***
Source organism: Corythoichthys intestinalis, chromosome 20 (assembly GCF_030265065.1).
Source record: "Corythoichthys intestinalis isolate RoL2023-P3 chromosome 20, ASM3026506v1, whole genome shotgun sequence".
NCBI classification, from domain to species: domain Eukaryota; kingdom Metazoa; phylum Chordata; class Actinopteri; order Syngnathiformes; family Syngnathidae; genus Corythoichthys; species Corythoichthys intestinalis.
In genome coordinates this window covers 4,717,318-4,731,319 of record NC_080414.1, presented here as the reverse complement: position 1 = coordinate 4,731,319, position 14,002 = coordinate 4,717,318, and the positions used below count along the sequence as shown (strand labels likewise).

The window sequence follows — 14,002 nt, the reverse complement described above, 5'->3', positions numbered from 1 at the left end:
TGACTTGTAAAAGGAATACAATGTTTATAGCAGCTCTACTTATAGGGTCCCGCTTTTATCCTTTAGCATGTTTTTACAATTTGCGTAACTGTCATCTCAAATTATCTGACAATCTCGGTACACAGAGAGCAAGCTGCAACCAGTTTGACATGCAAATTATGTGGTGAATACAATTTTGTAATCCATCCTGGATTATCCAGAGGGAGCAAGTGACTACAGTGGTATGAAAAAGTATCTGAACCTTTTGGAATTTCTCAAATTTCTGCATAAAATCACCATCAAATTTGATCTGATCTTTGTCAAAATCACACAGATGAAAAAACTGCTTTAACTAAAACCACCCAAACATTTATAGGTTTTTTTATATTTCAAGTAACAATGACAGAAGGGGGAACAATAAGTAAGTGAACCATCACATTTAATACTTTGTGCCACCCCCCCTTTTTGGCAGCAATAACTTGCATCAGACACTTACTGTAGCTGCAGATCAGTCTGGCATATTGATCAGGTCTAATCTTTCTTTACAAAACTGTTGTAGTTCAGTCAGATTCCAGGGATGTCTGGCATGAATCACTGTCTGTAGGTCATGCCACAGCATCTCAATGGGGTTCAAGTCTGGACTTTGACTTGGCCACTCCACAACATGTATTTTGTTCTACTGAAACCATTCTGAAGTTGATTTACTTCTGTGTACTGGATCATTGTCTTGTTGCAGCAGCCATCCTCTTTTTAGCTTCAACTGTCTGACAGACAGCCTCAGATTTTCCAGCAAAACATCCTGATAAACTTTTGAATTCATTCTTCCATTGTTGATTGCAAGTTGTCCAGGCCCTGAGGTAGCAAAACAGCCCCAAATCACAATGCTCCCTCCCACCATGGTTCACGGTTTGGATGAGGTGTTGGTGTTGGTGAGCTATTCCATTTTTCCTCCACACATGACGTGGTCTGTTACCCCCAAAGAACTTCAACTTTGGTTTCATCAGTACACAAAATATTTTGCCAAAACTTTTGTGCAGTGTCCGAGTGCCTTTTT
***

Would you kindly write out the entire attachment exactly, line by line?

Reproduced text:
Source organism: Corythoichthys intestinalis, chromosome 20 (assembly GCF_030265065.1).
Source record: "Corythoichthys intestinalis isolate RoL2023-P3 chromosome 20, ASM3026506v1, whole genome shotgun sequence".
NCBI classification, from domain to species: domain Eukaryota; kingdom Metazoa; phylum Chordata; class Actinopteri; order Syngnathiformes; family Syngnathidae; genus Corythoichthys; species Corythoichthys intestinalis.
In genome coordinates this window covers 4,717,318-4,731,319 of record NC_080414.1, presented here as the reverse complement: position 1 = coordinate 4,731,319, position 14,002 = coordinate 4,717,318, and the positions used below count along the sequence as shown (strand labels likewise).

The window sequence follows — 14,002 nt, the reverse complement described above, 5'->3', positions numbered from 1 at the left end:
TGACTTGTAAAAGGAATACAATGTTTATAGCAGCTCTACTTATAGGGTCCCGCTTTTATCCTTTAGCATGTTTTTACAATTTGCGTAACTGTCATCTCAAATTATCTGACAATCTCGGTACACAGAGAGCAAGCTGCAACCAGTTTGACATGCAAATTATGTGGTGAATACAATTTTGTAATCCATCCTGGATTATCCAGAGGGAGCAAGTGACTACAGTGGTATGAAAAAGTATCTGAACCTTTTGGAATTTCTCAAATTTCTGCATAAAATCACCATCAAATTTGATCTGATCTTTGTCAAAATCACACAGATGAAAAAACTGCTTTAACTAAAACCACCCAAACATTTATAGGTTTTTTTATATTTCAAGTAACAATGACAGAAGGGGGAACAATAAGTAAGTGAACCATCACATTTAATACTTTGTGCCACCCCCCCTTTTTGGCAGCAATAACTTGCATCAGACACTTACTGTAGCTGCAGATCAGTCTGGCATATTGATCAGGTCTAATCTTTCTTTACAAAACTGTTGTAGTTCAGTCAGATTCCAGGGATGTCTGGCATGAATCACTGTCTGTAGGTCATGCCACAGCATCTCAATGGGGTTCAAGTCTGGACTTTGACTTGGCCACTCCACAACATGTATTTTGTTCTACTGAAACCATTCTGAAGTTGATTTACTTCTGTGTACTGGATCATTGTCTTGTTGCAGCAGCCATCCTCTTTTTAGCTTCAACTGTCTGACAGACAGCCTCAGATTTTCCAGCAAAACATCCTGATAAACTTTTGAATTCATTCTTCCATTGTTGATTGCAAGTTGTCCAGGCCCTGAGGTAGCAAAACAGCCCCAAATCACAATGCTCCCTCCCACCATGGTTCACGGTTTGGATGAGGTGTTGGTGTTGGTGAGCTATTCCATTTTTCCTCCACACATGACGTGGTCTGTTACCCCCAAAGAACTTCAACTTTGGTTTCATCAGTACACAAAATATTTTGCCAAAACTTTTGTGCAGTGTCCGAGTGCCTTTTT